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    Y-chromosome lineages in Cabo Verde Islands witness the diverse geographic origin of its first male settlers


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    Reference Type: Journal Article

    Record Number: 47

    Author: R. Goncalves, A. Rosa, A. Freitas, A. Fernandes, T. Kivisild, R. Villems and A. Brehm

    Year: 2003

    Title: Y-chromosome lineages in Cabo Verde Islands witness the diverse geographic origin of its first male settlers

    Journal: Hum Genet

    Volume: 113

    Issue: 6

    Pages: 467-72

    Epub Date: 2003/08/28

    Date: Nov

    Short Title: Y-chromosome lineages in Cabo Verde Islands witness the diverse geographic origin of its first male settlers

    ISSN: 0340-6717 (Print)

    DOI: 10.1007/s00439-003-1007-4,

    Accession Number: 12942365

    Keywords: *Chromosomes, Human, Y, *Emigration and Immigration, Haplotypes, Humans, Male, Phylogeny, Polymorphism, Single Nucleotide,

    Abstract: The Y-chromosome haplogroup composition of the population of the Cabo Verde Archipelago was profiled by using 32 single-nucleotide polymorphism markers and compared with potential source populations from Iberia, west Africa, and the Middle East. According to the traditional view, the major proportion of the founding population of Cabo Verde was of west African ancestry with the addition of a minor fraction of male colonizers from Europe. Unexpectedly, more than half of the paternal lineages (53.5%) of Cabo Verdeans clustered in haplogroups I, J, K, and R1, which are characteristic of populations of Europe and the Middle East, while being absent in the probable west African source population of Guine-Bissau. Moreover, a high frequency of J* lineages in Cabo Verdeans relates them more closely to populations of the Middle East and probably provides the first genetic evidence of the legacy of the Jews. In addition, the considerable proportion (20.5%) of E3b(xM81) lineages indicates a possible gene flow from the Middle East or northeast Africa, which, at least partly, could be ascribed to the Sephardic Jews. In contrast to the predominance of west African mitochondrial DNA haplotypes in their maternal gene pool, the major west African Y-chromosome lineage E3a was observed only at a frequency of 15.9%. Overall, these results indicate that gene flow from multiple sources and various sex-specific patterns have been important in the formation of the genomic diversity in the Cabo Verde islands.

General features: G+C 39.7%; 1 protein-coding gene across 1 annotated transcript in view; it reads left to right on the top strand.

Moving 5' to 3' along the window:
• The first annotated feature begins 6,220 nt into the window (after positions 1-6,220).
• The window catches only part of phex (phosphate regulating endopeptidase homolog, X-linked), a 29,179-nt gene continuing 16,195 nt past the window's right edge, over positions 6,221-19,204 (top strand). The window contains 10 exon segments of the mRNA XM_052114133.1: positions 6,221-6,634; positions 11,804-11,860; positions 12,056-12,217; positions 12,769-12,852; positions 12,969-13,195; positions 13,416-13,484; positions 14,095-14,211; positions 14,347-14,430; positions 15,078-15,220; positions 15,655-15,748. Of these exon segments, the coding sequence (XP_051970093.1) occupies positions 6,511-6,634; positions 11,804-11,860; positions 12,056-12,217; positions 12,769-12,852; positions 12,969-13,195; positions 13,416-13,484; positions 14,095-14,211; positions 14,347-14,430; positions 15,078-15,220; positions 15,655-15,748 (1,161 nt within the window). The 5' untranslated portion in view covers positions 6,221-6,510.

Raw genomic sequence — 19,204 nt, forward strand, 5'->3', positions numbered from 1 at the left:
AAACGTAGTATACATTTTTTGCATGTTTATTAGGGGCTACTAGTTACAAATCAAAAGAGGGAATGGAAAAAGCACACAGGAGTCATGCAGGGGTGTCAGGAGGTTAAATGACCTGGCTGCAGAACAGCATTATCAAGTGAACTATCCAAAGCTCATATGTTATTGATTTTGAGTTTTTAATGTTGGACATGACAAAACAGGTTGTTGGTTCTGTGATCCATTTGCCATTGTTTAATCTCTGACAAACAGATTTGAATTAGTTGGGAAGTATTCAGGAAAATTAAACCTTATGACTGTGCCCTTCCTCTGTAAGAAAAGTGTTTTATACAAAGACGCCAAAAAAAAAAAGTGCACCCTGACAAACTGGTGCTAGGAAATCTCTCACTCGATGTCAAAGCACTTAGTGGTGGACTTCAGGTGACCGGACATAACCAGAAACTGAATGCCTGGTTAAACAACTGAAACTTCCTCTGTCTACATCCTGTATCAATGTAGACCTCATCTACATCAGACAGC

Notes: Goncalves, Rita, Rosa, Alexandra, Freitas, Ana, Fernandes, Ana, Kivisild, Toomas, Villems, Richard, Brehm, Antonio, Research Support, Non-U.S. Gov't, Germany, Human genetics, Hum Genet. 2003 Nov;113(6):467-72. Epub 2003 Aug 26.,

    Author Address: Human Genetics Laboratory, Center of Macaronesian Studies, University of Madeira, Campus of Penteada, 9000-390 Funchal, Portugal.

    Language: eng